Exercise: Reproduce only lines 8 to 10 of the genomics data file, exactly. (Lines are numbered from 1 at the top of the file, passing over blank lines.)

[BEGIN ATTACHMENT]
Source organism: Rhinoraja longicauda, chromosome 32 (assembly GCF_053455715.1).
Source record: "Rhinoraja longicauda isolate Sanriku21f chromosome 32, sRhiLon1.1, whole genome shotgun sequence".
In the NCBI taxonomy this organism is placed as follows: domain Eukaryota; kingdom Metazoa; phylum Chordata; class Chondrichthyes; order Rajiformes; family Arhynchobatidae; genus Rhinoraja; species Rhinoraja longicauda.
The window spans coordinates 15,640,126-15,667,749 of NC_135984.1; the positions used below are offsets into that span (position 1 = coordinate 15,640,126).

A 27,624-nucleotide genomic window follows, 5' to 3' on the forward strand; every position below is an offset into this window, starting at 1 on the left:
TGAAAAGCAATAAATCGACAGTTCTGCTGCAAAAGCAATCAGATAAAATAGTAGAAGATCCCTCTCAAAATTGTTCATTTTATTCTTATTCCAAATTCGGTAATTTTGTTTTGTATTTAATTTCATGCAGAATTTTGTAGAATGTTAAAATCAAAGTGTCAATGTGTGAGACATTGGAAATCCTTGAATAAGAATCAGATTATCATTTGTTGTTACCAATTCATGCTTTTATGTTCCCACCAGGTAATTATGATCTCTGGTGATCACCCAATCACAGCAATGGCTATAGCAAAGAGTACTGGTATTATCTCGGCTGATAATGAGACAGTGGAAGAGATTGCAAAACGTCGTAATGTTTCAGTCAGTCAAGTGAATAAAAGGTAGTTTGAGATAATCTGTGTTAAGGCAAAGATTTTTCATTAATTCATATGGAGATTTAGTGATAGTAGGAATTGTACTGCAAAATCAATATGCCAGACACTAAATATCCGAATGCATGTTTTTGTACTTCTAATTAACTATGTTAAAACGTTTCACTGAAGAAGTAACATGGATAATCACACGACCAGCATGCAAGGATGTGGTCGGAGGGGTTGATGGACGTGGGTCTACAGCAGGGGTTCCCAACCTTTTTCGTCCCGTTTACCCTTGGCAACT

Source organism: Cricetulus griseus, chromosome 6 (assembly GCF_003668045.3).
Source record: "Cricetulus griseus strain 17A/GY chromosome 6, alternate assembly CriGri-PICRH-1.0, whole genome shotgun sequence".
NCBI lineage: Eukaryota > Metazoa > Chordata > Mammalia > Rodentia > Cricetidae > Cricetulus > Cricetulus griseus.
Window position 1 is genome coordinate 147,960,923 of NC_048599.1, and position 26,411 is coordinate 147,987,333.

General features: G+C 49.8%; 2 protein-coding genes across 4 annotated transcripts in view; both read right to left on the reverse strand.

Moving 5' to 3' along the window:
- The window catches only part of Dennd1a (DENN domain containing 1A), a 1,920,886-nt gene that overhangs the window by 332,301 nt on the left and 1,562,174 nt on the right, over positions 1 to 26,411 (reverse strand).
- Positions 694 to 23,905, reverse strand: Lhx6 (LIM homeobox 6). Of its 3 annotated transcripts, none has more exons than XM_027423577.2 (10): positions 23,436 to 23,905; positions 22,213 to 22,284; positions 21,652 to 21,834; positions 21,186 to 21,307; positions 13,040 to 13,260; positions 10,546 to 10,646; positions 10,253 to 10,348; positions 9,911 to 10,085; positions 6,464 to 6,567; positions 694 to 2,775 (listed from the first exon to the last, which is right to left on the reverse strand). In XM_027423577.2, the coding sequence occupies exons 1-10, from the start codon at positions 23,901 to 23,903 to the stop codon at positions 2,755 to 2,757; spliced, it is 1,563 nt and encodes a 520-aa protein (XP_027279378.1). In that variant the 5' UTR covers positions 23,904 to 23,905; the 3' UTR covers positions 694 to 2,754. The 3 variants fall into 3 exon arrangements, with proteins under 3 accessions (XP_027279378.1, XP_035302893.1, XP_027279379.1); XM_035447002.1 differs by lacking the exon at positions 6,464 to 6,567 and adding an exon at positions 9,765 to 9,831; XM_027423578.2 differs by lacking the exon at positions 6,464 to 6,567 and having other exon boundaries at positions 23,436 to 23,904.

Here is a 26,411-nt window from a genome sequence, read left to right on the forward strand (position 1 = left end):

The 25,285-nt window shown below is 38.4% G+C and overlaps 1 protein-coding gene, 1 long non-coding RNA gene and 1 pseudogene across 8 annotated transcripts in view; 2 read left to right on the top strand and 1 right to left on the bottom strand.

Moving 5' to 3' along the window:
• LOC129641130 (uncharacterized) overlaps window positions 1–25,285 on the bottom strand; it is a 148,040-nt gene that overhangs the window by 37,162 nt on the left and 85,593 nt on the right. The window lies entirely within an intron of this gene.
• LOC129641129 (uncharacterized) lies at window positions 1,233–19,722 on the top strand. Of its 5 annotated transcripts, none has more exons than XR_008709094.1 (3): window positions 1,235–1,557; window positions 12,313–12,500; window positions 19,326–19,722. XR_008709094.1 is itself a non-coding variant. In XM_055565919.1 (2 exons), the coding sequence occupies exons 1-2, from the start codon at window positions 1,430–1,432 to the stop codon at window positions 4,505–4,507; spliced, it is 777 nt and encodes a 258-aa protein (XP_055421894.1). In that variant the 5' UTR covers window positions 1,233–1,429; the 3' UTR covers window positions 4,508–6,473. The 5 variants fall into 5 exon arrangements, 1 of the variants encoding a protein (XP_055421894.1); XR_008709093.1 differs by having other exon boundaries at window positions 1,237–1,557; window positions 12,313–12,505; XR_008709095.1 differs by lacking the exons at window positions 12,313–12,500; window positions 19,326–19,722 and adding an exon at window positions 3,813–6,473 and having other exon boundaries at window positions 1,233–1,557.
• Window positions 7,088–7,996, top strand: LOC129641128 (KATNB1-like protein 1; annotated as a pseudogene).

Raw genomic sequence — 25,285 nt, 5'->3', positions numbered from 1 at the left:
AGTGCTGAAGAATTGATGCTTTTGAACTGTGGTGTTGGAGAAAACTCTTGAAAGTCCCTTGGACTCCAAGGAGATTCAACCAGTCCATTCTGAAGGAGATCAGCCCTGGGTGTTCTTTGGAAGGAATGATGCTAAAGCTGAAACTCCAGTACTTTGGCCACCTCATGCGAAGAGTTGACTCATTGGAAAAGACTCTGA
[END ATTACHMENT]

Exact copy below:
Source record: "Cricetulus griseus strain 17A/GY chromosome 6, alternate assembly CriGri-PICRH-1.0, whole genome shotgun sequence".
NCBI lineage: Eukaryota > Metazoa > Chordata > Mammalia > Rodentia > Cricetidae > Cricetulus > Cricetulus griseus.
Window position 1 is genome coordinate 147,960,923 of NC_048599.1, and position 26,411 is coordinate 147,987,333.